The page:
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Nvidia Passes $3 Billion in First Quarter Revenue

The need for more processing power to render video games, mine digital currencies, and train machine learning programs to sort through medical images and plot paths for autonomous cars pushed Nvidia’s revenue in the first quarter up 10 percent from the previous quarter and 66 percent over the last year.

On Thursday, the Santa Clara, California-based company said that it pulled in $3.21 billion in the first quarter, up from $1.94 billion in the first quarter of 2018 and $2.91 billion in the fourth quarter of 2018. Sales related to data centers, where Nvidia’s graphics chips are used as accelerators for machine learning, totaled $701 million, up 71 percent over the last year.

“Nvidia had another record quarter with growth in all segments of the business,” said Ryan Shrout, principal analyst for Shrout Research, a technology research and consulting firm. “Data center gets the most attention with the company’s momentum and emphasis on machine learning and clearly that is paying off.”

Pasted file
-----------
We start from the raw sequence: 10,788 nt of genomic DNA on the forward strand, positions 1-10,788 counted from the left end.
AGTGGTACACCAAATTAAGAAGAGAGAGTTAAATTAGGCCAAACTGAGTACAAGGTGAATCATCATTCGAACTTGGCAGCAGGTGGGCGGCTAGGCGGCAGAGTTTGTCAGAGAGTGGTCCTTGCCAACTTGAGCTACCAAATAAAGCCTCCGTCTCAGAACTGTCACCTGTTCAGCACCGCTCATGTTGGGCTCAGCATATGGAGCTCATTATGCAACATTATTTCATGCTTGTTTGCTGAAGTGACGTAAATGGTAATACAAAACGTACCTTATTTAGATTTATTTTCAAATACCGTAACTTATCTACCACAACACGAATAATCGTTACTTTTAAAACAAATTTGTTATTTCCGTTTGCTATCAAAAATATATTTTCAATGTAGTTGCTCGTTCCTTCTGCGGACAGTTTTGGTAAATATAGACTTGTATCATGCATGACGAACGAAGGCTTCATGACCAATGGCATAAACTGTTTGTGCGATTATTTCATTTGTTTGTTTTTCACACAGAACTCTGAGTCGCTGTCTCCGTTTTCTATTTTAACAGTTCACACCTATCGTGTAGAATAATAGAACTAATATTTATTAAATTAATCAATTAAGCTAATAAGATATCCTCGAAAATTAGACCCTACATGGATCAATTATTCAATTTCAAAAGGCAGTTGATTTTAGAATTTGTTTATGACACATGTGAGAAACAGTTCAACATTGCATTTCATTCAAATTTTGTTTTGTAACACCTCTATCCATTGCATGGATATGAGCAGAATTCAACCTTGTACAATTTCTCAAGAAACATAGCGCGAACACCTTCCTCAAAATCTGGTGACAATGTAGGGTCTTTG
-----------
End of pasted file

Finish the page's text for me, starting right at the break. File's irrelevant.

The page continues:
More than half of Nvidia’s revenue still stems from its gaming business, which was down one percent from last quarter but up 68 percent over the last year, to $1.72 billion. The results from its automotive segment, which sells chips for driverless car prototypes, have largely stalled at $145 million, only $5 million over what it reported a year ago.

Nvidia continues to piggyback on the recent boom in digital currencies. Prospectors use battalions of graphics chips to handle the repetitive operations that mint new units of currencies like Ethereum and Bitcoin. The company reports that revenue in its OEM and IP business unit, which pulled in $387 million in the first quarter, up 115 percent quarter-over-quarter and 148 percent year-over-year.

“At the heart of our opportunity is the incredible growth of computing demand of A.I., just as traditional computing has slowed,” said Jensen Huang, chief executive of Nvidia, which forecast revenue of $3.10 billion in the second quarter. “The GPU computing approach we have pioneered is ideal for filling this vacuum.”

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